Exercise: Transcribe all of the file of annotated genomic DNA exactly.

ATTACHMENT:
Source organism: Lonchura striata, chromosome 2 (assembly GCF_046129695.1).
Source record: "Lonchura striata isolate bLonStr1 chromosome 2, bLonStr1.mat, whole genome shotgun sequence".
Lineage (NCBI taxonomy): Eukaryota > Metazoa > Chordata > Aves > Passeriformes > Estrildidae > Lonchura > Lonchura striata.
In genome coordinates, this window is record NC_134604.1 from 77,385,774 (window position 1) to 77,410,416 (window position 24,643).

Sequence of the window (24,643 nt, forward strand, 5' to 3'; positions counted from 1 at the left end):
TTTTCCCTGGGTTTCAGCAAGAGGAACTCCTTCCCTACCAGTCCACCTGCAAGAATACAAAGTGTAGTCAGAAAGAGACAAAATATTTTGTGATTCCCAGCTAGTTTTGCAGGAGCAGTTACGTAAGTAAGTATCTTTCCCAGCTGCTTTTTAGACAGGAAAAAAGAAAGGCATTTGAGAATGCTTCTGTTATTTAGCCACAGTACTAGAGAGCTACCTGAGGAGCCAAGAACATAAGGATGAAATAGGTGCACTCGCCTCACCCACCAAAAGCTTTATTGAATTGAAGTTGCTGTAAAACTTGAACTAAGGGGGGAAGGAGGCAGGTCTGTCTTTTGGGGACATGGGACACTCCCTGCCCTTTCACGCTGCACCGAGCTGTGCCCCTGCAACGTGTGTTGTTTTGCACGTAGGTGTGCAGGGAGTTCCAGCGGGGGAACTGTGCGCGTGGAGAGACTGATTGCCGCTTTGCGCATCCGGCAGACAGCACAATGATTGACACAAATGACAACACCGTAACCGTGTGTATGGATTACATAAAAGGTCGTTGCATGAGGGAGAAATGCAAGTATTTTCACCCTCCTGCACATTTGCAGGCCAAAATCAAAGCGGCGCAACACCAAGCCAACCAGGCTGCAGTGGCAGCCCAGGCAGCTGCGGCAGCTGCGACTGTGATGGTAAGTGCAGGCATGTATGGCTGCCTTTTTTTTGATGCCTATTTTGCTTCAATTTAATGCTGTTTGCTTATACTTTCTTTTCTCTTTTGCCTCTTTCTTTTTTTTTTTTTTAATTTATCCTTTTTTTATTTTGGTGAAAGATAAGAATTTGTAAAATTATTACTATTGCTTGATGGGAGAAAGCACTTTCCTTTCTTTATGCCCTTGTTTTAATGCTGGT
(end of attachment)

Source organism: Lonchura striata, chromosome 2 (assembly GCF_046129695.1).
Source record: "Lonchura striata isolate bLonStr1 chromosome 2, bLonStr1.mat, whole genome shotgun sequence".
Lineage (NCBI taxonomy): Eukaryota > Metazoa > Chordata > Aves > Passeriformes > Estrildidae > Lonchura > Lonchura striata.
In genome coordinates, this window is record NC_134604.1 from 77,385,774 (window position 1) to 77,410,416 (window position 24,643).

Sequence of the window (24,643 nt, forward strand, 5' to 3'; positions counted from 1 at the left end):
TTTTCCCTGGGTTTCAGCAAGAGGAACTCCTTCCCTACCAGTCCACCTGCAAGAATACAAAGTGTAGTCAGAAAGAGACAAAATATTTTGTGATTCCCAGCTAGTTTTGCAGGAGCAGTTACGTAAGTAAGTATCTTTCCCAGCTGCTTTTTAGACAGGAAAAAAGAAAGGCATTTGAGAATGCTTCTGTTATTTAGCCACAGTACTAGAGAGCTACCTGAGGAGCCAAGAACATAAGGATGAAATAGGTGCACTCGCCTCACCCACCAAAAGCTTTATTGAATTGAAGTTGCTGTAAAACTTGAACTAAGGGGGGAAGGAGGCAGGTCTGTCTTTTGGGGACATGGGACACTCCCTGCCCTTTCACGCTGCACCGAGCTGTGCCCCTGCAACGTGTGTTGTTTTGCACGTAGGTGTGCAGGGAGTTCCAGCGGGGGAACTGTGCGCGTGGAGAGACTGATTGCCGCTTTGCGCATCCGGCAGACAGCACAATGATTGACACAAATGACAACACCGTAACCGTGTGTATGGATTACATAAAAGGTCGTTGCATGAGGGAGAAATGCAAGTATTTTCACCCTCCTGCACATTTGCAGGCCAAAATCAAAGCGGCGCAACACCAAGCCAACCAGGCTGCAGTGGCAGCCCAGGCAGCTGCGGCAGCTGCGACTGTGATGGTAAGTGCAGGCATGTATGGCTGCCTTTTTTTTGATGCCTATTTTGCTTCAATTTAATGCTGTTTGCTTATACTTTCTTTTCTCTTTTGCCTCTTTCTTTTTTTTTTTTTTAATTTATCCTTTTTTTATTTTGGTGAAAGATAAGAATTTGTAAAATTATTACTATTGCTTGATGGGAGAAAGCACTTTCCTTTCTTTATGCCCTTGTTTTAATGCTGGT